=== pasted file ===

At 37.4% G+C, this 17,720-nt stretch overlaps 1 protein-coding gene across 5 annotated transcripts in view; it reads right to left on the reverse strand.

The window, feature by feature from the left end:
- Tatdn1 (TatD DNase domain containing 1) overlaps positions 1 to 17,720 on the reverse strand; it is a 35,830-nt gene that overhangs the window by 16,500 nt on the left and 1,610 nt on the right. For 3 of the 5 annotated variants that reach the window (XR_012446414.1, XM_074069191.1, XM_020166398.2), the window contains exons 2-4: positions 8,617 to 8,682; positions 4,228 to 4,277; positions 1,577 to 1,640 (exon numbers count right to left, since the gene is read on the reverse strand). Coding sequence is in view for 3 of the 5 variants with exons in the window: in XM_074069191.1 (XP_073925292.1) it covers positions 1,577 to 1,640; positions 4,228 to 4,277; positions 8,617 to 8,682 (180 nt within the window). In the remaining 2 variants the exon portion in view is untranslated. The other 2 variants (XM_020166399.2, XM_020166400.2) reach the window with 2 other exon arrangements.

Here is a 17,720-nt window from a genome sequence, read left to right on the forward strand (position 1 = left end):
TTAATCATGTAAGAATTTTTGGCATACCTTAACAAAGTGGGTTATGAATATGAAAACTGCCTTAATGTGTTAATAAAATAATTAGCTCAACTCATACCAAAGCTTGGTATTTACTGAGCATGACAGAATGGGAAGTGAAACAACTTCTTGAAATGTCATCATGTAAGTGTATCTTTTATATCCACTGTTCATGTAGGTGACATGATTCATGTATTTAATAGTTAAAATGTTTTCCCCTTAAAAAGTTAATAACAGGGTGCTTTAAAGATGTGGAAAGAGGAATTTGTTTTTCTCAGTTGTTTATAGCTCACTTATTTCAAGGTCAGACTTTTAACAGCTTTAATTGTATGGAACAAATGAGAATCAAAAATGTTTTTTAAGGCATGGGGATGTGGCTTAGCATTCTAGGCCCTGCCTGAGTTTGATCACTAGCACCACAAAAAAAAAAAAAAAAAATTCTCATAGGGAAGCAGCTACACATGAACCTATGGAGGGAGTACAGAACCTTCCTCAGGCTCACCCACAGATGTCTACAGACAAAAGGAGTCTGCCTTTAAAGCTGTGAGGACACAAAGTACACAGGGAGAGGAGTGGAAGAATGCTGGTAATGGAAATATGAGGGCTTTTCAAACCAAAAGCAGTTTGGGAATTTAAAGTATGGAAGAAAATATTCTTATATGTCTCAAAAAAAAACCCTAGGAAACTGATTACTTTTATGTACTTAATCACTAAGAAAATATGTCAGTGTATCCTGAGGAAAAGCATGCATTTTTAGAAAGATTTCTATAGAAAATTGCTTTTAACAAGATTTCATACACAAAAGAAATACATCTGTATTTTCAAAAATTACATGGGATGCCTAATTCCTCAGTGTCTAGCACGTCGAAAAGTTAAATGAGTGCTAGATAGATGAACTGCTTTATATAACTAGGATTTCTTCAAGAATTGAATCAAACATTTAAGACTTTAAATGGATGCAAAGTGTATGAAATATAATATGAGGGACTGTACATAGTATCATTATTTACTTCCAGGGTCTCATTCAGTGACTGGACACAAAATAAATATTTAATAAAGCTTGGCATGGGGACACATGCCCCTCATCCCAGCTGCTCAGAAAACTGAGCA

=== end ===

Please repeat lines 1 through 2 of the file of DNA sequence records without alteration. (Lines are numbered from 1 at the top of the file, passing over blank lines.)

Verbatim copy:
At 37.4% G+C, this 17,720-nt stretch overlaps 1 protein-coding gene across 5 annotated transcripts in view; it reads right to left on the reverse strand.

The window, feature by feature from the left end: